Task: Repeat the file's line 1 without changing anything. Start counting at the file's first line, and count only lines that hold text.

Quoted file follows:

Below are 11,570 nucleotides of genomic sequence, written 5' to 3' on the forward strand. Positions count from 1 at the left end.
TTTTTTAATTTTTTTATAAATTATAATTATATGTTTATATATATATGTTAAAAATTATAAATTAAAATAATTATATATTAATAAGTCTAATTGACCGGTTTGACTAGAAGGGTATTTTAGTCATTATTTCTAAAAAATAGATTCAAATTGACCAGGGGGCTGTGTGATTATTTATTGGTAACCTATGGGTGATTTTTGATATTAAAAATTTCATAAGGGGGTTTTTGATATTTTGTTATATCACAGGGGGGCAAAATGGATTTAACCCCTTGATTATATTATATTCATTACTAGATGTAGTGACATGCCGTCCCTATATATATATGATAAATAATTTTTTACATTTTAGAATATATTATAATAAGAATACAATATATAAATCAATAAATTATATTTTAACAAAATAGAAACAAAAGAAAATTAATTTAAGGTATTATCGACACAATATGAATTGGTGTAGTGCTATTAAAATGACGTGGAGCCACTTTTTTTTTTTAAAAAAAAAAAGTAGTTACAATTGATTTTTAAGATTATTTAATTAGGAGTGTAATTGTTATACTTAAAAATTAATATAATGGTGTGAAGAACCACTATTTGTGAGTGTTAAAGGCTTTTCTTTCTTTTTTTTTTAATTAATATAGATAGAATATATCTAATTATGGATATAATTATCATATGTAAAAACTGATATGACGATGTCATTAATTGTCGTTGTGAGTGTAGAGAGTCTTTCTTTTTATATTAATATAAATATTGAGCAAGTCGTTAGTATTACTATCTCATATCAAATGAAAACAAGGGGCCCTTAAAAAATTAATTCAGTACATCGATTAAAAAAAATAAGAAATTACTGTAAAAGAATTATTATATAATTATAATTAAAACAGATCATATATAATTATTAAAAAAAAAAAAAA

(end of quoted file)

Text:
Below are 11,570 nucleotides of genomic sequence, written 5' to 3' on the forward strand. Positions count from 1 at the left end.